There’s no shortage of post-apocalyptic thrillers exploring mankind’s efforts to survive radiation, deadly viruses, zombies and gas shortages after the world has gone to hell, but the number of movies that look at humanity’s actions leading up to an inevitable apocalypse are far rarer. The under-seen ’80s gem Miracle Mile and the more recent Seeking a Friend for the End of the World are two excellent but very different takes on the subject, and now a new Australian import has entered the fray with genuinely exciting results.
James (Nathan Phillips) is leaving the woman he loves to attend the party to end all parties. A giant, devastating wall of fire is making its way around the globe, and while most of the planet has already seen its life forms exterminated in the flames James’ home in Australia is one of last refuges. Death will make its way across the ocean in less than twelve hours, and he wants nothing more than to smoke, drink and screw his way into oblivion. That’s what he’s tells himself anyway as he leaves behind the woman he loves to head toward the party.
His decision is tested when he witnesses someone dragging a young girl, kicking and screaming, into a house. The futility of risking your life to save a life mere hours before all life on Earth is destroyed isn’t lost on him, but James decides to intervene anyway. Two dead men later, James is promising to return Rose (Angourie Rice) to her family, but first he wants to poke his head into that party.
These Final Hours is equal parts human drama and nihilistic thriller as we see a collision between the best and worst mankind has to offer. Writer/director Zak Hilditch’s film drops us into world on the brink – there’s no hope or effort to avoid the impending demise, death is inevitable – and while James and his friends are intent on partying their way into oblivion the film doesn’t shy away from those who chose or were forced onto a darker route.
Some choose suicide, others choose murder. It’s chaos in the streets and behind closed doors, and even James’ party has descended into a microcosm of debauchery, abuse and Russian roulette. Against this hellish backdrop is his dueling desires to go out numb to it all or doing what’s right. His efforts to help Rose make him a target, and it’s added drama atop the doubts, fears and feelings of love roiling within him.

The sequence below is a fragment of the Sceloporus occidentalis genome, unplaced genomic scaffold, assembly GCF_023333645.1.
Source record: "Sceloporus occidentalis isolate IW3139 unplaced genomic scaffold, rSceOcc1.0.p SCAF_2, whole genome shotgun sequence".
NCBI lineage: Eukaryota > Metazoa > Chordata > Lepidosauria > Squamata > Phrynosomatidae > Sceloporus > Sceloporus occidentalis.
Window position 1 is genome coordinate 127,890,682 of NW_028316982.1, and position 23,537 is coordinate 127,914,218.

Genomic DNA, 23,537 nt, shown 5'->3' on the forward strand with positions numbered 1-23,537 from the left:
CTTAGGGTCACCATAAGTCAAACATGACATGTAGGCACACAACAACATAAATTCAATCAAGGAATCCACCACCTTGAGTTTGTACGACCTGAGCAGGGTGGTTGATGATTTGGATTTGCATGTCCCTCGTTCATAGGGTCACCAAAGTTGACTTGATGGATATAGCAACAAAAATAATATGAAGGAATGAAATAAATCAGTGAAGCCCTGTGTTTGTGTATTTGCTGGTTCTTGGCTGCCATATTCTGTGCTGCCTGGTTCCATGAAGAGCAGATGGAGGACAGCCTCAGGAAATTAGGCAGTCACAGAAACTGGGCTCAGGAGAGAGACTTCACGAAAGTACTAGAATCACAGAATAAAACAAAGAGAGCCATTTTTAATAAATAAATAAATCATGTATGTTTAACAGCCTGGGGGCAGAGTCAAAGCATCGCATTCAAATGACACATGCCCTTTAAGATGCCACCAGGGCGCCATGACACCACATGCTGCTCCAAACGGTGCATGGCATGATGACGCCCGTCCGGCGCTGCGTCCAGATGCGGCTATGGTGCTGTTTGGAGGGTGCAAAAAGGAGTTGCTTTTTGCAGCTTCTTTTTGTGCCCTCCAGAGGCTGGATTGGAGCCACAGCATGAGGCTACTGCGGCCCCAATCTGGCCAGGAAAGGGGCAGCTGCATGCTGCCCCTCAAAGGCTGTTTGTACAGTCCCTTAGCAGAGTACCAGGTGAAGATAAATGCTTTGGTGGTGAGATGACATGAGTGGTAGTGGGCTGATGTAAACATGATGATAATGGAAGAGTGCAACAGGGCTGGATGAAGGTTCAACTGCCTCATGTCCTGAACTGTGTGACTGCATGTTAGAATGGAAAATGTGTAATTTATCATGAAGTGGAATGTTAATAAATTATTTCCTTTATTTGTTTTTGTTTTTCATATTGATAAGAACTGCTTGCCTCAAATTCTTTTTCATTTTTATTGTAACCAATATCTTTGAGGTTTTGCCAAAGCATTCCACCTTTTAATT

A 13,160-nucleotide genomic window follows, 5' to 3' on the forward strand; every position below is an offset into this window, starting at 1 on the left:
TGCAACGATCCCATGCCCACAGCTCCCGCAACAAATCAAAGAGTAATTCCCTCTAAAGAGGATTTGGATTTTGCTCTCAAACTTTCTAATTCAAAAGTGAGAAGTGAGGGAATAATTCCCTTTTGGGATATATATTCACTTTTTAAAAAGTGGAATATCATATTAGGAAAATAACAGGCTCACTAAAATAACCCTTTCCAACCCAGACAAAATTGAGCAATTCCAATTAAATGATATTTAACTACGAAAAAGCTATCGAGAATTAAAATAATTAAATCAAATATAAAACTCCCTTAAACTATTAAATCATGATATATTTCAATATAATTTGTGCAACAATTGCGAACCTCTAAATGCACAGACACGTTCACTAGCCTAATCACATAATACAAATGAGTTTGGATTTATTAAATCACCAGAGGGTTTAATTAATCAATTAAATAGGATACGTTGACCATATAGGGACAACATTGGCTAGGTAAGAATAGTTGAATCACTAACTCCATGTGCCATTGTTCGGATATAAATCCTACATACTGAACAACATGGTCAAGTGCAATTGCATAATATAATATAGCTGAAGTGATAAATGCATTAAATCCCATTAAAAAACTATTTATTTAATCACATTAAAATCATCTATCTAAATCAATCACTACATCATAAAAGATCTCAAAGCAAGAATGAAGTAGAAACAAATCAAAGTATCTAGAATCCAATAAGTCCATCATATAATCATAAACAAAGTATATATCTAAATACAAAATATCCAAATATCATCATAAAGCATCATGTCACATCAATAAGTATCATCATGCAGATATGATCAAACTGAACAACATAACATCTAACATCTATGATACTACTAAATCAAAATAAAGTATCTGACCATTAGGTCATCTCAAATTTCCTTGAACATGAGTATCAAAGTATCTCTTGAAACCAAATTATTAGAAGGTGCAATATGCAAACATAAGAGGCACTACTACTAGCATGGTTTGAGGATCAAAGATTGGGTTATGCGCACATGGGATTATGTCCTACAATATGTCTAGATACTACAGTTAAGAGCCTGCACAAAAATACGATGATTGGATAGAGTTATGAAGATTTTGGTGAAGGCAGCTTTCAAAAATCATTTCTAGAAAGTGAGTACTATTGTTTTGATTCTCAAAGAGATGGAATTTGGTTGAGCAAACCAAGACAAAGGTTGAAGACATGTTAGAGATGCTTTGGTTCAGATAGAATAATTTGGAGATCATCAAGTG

Cinematographer Bonnie Elliott shoots the naturally warm Perth with an even hotter lens creating a landscape believably on the verge of a fiery apocalypse, and at under ninety minutes Hilditch keeps the film moving – physically, emotionally – until the final minutes. That short running time leaves little room for deep characterization, but the shorthand of the situation and of Phillips’ performance make James’ journey clear and relatable.
He travels the extremes between wanting to sidestep the pain all together and trying instead to face it in the arms of someone he loves and who loves him back, and Phillips captures the desires, rage and fears well. Rice is even more impressive as the young girl brought face to face with man’s worst impulses. She’s a child in way over her head, but she surfaces in moments of earned maturity that show real talent. The always fantastic Sarah Snook has a small role here too, and while she’s mostly wasted in its one-note craziness she’s still worth watching.
These Final Hours is a dramatically thrilling addition to the pre-apocalypse genre – there’s a simplicity to some of it, a predictability too, but it’s as surefooted in its suspense and action beats as it is during its emotional ones, and it’s well worth adding to your list of movies to see before the end of the world.